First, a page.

Connecticut: Legislation that seeks to allow for the limited legalization of medical marijuana by qualified patients is moving forward in the Connecticut state legislature. On Wednesday, March 21, members of the Judiciary Committee voted 35 to 8 in favor of the measure, Raised Bill 5389. NORML thanks all of you who contacted your elected officials ahead of this important vote.
The Committee vote follows on the heels of the release of a statewide Quinnipiac University Poll of over 1,600 residents which reported that 68 percent of voters endorse the measure. According to the poll, “there is no gender, partisan, income, age or education group opposed” to legalizing marijuana as a physician-recommended therapy.
To receive future e-mail updates on the progress of this legislation and what you can do to assure its passage, please contact Erik Williams, Connecticut NORML Executive Director, here.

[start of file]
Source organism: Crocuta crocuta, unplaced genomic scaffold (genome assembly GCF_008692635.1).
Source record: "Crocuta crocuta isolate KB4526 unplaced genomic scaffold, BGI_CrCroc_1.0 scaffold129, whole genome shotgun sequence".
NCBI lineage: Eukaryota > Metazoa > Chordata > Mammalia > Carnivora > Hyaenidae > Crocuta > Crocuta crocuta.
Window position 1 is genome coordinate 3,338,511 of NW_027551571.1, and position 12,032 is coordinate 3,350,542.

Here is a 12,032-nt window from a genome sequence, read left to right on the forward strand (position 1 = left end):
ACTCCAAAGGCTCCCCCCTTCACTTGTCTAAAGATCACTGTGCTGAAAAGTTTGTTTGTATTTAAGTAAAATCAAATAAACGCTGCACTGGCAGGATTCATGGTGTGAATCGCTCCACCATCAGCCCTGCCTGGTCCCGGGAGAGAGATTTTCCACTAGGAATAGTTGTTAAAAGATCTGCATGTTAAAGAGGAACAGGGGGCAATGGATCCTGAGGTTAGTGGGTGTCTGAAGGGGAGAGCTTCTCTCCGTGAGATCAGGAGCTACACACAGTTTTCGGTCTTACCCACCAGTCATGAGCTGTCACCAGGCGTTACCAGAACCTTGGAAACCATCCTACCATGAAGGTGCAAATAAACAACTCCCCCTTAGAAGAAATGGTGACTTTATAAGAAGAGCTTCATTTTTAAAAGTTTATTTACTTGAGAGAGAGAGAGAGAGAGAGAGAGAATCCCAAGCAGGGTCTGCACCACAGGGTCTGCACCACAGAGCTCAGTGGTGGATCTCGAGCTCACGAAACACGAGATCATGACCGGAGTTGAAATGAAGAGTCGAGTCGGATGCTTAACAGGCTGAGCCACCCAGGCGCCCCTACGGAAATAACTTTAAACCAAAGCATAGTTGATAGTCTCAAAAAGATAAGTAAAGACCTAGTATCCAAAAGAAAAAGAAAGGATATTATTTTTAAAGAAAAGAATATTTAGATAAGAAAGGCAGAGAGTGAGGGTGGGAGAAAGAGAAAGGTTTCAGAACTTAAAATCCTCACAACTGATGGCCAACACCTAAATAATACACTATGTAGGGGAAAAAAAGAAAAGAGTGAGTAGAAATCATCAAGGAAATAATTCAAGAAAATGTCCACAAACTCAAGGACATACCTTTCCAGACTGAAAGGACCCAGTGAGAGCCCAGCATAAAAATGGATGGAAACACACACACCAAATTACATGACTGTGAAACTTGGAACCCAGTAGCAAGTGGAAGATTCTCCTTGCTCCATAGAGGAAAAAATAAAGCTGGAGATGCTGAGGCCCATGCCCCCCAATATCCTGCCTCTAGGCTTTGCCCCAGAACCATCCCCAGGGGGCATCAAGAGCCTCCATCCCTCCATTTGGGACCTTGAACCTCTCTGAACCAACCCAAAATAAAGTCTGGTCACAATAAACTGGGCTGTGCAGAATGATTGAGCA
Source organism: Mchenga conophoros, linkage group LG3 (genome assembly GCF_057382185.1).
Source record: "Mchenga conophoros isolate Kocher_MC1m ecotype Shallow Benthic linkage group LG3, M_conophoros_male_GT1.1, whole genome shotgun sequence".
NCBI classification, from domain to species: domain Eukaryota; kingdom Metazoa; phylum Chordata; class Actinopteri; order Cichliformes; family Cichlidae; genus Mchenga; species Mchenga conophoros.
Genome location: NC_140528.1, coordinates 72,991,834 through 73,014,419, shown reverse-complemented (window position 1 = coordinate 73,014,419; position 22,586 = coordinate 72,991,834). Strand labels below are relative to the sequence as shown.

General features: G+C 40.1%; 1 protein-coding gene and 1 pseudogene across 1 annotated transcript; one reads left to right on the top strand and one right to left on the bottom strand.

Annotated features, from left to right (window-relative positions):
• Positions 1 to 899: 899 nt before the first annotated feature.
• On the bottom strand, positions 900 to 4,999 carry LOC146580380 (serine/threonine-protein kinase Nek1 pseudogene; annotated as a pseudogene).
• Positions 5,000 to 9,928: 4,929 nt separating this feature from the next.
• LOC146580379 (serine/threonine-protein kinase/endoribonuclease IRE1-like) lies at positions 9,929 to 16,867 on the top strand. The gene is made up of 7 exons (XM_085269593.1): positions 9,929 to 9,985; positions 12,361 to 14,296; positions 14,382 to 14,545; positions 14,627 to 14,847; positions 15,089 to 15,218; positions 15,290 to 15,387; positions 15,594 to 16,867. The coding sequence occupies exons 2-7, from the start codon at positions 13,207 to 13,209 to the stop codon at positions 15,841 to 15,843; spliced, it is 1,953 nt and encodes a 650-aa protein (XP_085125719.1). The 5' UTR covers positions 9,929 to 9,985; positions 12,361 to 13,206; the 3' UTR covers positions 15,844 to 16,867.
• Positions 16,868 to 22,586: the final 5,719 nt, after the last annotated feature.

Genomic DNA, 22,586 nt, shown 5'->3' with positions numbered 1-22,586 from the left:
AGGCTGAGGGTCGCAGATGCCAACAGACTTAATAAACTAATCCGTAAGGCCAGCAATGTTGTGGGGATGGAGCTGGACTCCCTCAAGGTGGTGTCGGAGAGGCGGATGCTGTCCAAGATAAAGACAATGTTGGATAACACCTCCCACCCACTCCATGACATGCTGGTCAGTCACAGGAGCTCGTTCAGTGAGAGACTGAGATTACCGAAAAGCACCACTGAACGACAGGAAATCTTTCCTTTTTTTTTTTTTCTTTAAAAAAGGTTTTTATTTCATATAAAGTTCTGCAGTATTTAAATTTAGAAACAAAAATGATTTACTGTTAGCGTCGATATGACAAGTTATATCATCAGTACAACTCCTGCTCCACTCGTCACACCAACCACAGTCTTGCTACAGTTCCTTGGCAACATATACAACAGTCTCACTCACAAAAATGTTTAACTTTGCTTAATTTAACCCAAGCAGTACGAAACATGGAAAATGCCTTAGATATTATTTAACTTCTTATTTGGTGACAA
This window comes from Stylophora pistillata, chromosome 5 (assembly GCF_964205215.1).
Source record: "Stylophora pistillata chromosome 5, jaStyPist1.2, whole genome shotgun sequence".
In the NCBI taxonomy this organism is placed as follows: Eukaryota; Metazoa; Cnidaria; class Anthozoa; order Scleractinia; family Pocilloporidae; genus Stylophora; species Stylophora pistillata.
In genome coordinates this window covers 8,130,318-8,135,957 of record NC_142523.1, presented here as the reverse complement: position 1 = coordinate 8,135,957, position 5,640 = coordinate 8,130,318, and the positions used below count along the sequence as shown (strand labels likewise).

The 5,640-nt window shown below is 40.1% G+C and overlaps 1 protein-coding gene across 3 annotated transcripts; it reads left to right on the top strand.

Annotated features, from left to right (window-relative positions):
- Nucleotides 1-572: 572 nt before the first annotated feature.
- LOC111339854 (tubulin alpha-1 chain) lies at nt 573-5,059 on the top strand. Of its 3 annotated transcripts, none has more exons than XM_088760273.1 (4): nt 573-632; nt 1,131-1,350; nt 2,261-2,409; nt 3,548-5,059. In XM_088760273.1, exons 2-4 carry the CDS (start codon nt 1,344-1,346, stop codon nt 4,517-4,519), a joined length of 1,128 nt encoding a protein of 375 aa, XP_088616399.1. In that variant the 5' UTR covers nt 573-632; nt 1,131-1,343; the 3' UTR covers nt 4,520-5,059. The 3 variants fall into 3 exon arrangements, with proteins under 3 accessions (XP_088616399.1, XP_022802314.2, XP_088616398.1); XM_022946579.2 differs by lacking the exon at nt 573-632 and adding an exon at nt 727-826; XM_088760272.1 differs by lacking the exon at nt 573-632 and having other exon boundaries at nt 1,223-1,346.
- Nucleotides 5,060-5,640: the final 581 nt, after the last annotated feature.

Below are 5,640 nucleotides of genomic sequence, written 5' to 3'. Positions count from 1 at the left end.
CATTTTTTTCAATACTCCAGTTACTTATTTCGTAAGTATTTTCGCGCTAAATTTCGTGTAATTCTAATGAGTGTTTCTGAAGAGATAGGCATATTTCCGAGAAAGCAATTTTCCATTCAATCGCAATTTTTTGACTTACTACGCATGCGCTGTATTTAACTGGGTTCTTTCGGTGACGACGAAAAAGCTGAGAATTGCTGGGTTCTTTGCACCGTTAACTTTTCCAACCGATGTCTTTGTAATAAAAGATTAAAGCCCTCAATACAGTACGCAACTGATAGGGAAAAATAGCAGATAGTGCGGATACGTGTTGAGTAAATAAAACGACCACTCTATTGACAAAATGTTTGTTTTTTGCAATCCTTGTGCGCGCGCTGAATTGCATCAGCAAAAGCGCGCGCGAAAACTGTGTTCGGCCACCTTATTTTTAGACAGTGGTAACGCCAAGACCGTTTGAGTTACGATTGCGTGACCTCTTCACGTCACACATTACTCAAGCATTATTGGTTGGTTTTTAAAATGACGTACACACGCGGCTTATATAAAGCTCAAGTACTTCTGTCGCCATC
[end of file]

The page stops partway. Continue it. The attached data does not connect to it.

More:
New Hampshire: Members of the Senate Committee on Health voted 5-0 last week in favor of Senate Bill 409, which allows for the limited legalization of medical marijuana by qualified patients, on March 23rd. SB 409 now awaits a vote on the Senate floor, which may come as soon as this week. [UPDATE!] On Wednesday, March 27th, members of the Republican-led New Hampshire State Senate voted 13-11 in favor of Senate Bill 409. You can watch lawmakers reaction to the vote here. As amended, qualified patients would be able to possess up to four cannabis plants and/or six ounces of marijuana for therapeutic purposes. SB 409 now awaits action from the House of Representatives, House Health and Human Services Committee. To become involved in the statewide campaign effort in favor of SB 409, contact NH Compassion here or visit NORML’s ‘Take Action Center’ here.